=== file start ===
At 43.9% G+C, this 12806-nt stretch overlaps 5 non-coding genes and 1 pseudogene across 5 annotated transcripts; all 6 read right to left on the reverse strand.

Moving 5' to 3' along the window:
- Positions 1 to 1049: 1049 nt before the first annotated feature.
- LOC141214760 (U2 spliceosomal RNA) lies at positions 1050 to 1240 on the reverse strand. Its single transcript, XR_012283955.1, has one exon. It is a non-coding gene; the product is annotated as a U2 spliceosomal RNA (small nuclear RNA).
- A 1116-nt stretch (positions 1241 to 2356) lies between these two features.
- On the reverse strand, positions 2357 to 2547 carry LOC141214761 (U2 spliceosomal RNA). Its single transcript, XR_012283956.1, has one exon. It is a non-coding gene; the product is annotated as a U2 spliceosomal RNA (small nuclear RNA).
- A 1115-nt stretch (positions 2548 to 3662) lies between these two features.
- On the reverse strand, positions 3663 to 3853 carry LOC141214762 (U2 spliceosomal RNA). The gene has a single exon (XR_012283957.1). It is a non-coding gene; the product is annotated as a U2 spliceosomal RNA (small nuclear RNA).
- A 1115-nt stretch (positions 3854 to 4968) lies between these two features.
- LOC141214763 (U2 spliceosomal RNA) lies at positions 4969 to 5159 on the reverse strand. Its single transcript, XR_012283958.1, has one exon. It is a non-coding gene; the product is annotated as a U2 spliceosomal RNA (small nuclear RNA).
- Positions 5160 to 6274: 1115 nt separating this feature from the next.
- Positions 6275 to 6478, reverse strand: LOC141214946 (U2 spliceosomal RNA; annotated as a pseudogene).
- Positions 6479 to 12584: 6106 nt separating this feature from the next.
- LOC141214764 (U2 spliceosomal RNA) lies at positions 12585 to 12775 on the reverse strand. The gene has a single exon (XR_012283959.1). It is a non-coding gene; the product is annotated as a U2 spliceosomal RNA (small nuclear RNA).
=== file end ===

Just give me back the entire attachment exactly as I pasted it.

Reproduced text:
At 43.9% G+C, this 12806-nt stretch overlaps 5 non-coding genes and 1 pseudogene across 5 annotated transcripts; all 6 read right to left on the reverse strand.

Moving 5' to 3' along the window:
- Positions 1 to 1049: 1049 nt before the first annotated feature.
- LOC141214760 (U2 spliceosomal RNA) lies at positions 1050 to 1240 on the reverse strand. Its single transcript, XR_012283955.1, has one exon. It is a non-coding gene; the product is annotated as a U2 spliceosomal RNA (small nuclear RNA).
- A 1116-nt stretch (positions 1241 to 2356) lies between these two features.
- On the reverse strand, positions 2357 to 2547 carry LOC141214761 (U2 spliceosomal RNA). Its single transcript, XR_012283956.1, has one exon. It is a non-coding gene; the product is annotated as a U2 spliceosomal RNA (small nuclear RNA).
- A 1115-nt stretch (positions 2548 to 3662) lies between these two features.
- On the reverse strand, positions 3663 to 3853 carry LOC141214762 (U2 spliceosomal RNA). The gene has a single exon (XR_012283957.1). It is a non-coding gene; the product is annotated as a U2 spliceosomal RNA (small nuclear RNA).
- A 1115-nt stretch (positions 3854 to 4968) lies between these two features.
- LOC141214763 (U2 spliceosomal RNA) lies at positions 4969 to 5159 on the reverse strand. Its single transcript, XR_012283958.1, has one exon. It is a non-coding gene; the product is annotated as a U2 spliceosomal RNA (small nuclear RNA).
- Positions 5160 to 6274: 1115 nt separating this feature from the next.
- Positions 6275 to 6478, reverse strand: LOC141214946 (U2 spliceosomal RNA; annotated as a pseudogene).
- Positions 6479 to 12584: 6106 nt separating this feature from the next.
- LOC141214764 (U2 spliceosomal RNA) lies at positions 12585 to 12775 on the reverse strand. The gene has a single exon (XR_012283959.1). It is a non-coding gene; the product is annotated as a U2 spliceosomal RNA (small nuclear RNA).